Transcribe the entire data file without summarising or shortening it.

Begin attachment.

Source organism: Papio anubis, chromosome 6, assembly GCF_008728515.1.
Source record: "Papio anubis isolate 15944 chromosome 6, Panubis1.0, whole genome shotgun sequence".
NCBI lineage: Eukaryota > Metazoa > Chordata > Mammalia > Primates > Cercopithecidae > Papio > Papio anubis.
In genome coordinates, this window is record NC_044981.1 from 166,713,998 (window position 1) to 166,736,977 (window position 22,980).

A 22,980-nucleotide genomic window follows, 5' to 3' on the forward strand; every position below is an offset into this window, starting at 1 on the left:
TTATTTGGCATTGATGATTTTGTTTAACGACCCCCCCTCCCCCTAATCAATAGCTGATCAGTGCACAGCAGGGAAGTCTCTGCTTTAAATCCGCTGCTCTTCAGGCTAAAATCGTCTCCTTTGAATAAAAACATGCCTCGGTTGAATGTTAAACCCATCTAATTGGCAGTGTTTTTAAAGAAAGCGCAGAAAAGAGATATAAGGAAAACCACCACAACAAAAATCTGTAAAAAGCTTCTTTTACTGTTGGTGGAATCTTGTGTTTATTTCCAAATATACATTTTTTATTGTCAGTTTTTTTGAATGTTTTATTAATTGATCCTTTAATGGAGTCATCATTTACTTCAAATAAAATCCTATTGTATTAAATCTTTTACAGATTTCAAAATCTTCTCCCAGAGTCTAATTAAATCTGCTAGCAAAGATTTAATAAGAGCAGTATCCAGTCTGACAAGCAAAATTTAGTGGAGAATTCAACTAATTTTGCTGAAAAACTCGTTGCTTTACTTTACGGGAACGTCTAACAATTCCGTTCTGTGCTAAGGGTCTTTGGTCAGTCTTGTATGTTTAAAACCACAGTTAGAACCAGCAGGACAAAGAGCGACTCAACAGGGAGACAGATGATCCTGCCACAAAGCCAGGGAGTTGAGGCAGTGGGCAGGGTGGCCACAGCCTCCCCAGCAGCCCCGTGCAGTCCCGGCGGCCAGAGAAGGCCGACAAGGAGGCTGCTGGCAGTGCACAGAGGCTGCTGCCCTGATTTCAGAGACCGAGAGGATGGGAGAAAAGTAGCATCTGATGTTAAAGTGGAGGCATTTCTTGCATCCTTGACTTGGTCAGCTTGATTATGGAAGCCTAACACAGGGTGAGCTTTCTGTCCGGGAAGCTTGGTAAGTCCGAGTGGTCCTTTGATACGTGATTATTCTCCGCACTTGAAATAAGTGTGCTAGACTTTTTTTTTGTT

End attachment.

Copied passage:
Source organism: Papio anubis, chromosome 6, assembly GCF_008728515.1.
Source record: "Papio anubis isolate 15944 chromosome 6, Panubis1.0, whole genome shotgun sequence".
NCBI lineage: Eukaryota > Metazoa > Chordata > Mammalia > Primates > Cercopithecidae > Papio > Papio anubis.
In genome coordinates, this window is record NC_044981.1 from 166,713,998 (window position 1) to 166,736,977 (window position 22,980).

A 22,980-nucleotide genomic window follows, 5' to 3' on the forward strand; every position below is an offset into this window, starting at 1 on the left:
TTATTTGGCATTGATGATTTTGTTTAACGACCCCCCCTCCCCCTAATCAATAGCTGATCAGTGCACAGCAGGGAAGTCTCTGCTTTAAATCCGCTGCTCTTCAGGCTAAAATCGTCTCCTTTGAATAAAAACATGCCTCGGTTGAATGTTAAACCCATCTAATTGGCAGTGTTTTTAAAGAAAGCGCAGAAAAGAGATATAAGGAAAACCACCACAACAAAAATCTGTAAAAAGCTTCTTTTACTGTTGGTGGAATCTTGTGTTTATTTCCAAATATACATTTTTTATTGTCAGTTTTTTTGAATGTTTTATTAATTGATCCTTTAATGGAGTCATCATTTACTTCAAATAAAATCCTATTGTATTAAATCTTTTACAGATTTCAAAATCTTCTCCCAGAGTCTAATTAAATCTGCTAGCAAAGATTTAATAAGAGCAGTATCCAGTCTGACAAGCAAAATTTAGTGGAGAATTCAACTAATTTTGCTGAAAAACTCGTTGCTTTACTTTACGGGAACGTCTAACAATTCCGTTCTGTGCTAAGGGTCTTTGGTCAGTCTTGTATGTTTAAAACCACAGTTAGAACCAGCAGGACAAAGAGCGACTCAACAGGGAGACAGATGATCCTGCCACAAAGCCAGGGAGTTGAGGCAGTGGGCAGGGTGGCCACAGCCTCCCCAGCAGCCCCGTGCAGTCCCGGCGGCCAGAGAAGGCCGACAAGGAGGCTGCTGGCAGTGCACAGAGGCTGCTGCCCTGATTTCAGAGACCGAGAGGATGGGAGAAAAGTAGCATCTGATGTTAAAGTGGAGGCATTTCTTGCATCCTTGACTTGGTCAGCTTGATTATGGAAGCCTAACACAGGGTGAGCTTTCTGTCCGGGAAGCTTGGTAAGTCCGAGTGGTCCTTTGATACGTGATTATTCTCCGCACTTGAAATAAGTGTGCTAGACTTTTTTTTTGTT